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‘Checking out’ the Muir Library

By Staff | Feb 14, 2009

Muir Library has served the area for more than 110 years.

There are many chapters in the Muir Library story.

Chapter one begins in 1898, in a frame building, when the Ladies’ Club of Winnebago opened a reading and game room with Elsie Sutton Lobb as the first librarian.

Through gifts and purchases by the townspeople, a collection of books was accumulated by the Ladies’ Club. By 1903, the site was turned over to the city of Winnebago. The city levied a two-mill tax for the care of the building. Some years later, George Eygabroad gave $1,000 to purchase more books and magazines for the library.

In 1914, James Damon and John Sharp purchased from Harvey Welch a small wooden building on the present site of the Presbyterian Church Fellowship Hall and donated it to the city to be used for a library as long as needed and then the property was to revert to the church. During this second chapter of the library story, the traveling library had increased its book collection while also reducing its operational expenses.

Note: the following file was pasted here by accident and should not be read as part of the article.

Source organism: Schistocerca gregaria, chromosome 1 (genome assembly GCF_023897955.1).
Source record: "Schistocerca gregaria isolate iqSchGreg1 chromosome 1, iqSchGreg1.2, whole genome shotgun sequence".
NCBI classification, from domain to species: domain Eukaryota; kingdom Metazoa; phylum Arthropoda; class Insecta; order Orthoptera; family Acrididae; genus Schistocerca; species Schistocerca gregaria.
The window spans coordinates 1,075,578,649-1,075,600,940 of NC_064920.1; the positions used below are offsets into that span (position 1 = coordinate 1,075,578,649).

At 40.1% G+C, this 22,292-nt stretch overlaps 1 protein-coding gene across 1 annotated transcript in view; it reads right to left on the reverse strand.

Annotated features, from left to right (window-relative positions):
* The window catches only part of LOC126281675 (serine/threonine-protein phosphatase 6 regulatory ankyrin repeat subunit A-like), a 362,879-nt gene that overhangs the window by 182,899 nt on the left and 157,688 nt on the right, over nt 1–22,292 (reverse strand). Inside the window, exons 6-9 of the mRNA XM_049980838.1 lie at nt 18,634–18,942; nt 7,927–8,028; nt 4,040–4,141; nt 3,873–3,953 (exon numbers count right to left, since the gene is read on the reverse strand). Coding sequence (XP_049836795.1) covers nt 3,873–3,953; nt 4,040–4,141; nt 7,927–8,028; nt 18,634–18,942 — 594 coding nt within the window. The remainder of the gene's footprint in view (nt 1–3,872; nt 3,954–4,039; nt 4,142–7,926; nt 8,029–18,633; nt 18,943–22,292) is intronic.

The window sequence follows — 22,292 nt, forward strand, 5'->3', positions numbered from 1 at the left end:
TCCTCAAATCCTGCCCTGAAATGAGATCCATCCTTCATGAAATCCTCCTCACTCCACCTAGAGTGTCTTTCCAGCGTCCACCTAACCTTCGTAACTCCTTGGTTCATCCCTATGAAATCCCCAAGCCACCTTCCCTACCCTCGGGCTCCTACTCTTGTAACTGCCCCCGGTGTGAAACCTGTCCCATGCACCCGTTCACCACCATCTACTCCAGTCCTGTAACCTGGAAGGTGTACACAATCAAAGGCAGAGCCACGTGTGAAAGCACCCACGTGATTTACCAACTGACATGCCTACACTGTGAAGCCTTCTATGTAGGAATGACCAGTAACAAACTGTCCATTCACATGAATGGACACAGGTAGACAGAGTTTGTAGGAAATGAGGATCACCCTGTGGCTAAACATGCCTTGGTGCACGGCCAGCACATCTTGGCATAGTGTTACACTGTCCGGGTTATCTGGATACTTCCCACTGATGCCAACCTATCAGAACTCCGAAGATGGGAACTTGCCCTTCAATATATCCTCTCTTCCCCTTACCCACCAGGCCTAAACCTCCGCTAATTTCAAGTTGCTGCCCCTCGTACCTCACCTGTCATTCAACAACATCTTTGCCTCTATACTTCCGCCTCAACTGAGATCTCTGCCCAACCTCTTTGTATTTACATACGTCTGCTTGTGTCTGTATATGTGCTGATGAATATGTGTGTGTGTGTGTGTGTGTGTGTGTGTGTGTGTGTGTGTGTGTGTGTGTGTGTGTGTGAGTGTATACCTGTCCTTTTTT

But by September 1951 a new chapter began, the building was condemned and the library facilities were moved to a room in the city hall which had previously been used as a ladies public lounge. Over 4,000 books were in place on the library shelves by the time the move was completed. This remained the site of the library until 1966.

In 1966, Mr. and Mrs. Harry S. Muir built a new building at 36 Main Street North and gave it as a gift to the citizens of Winnebago to be used as a library. Named in their honor, the Muir Library has served the townspeople for over 40 years and remains a Main Street landmark.

Since 1966, there .have been many more chapters added to bring the Muir Library story up to date.

Currently, the Muir Library is a member of the Traverse de Sioux system out of Mankato. The 1,936 foot building, remodeled in 1993 when it expanded into the City’s Community Room, houses over 23,000 materials. This does not include the hundreds of paperbacks also available for the public to read.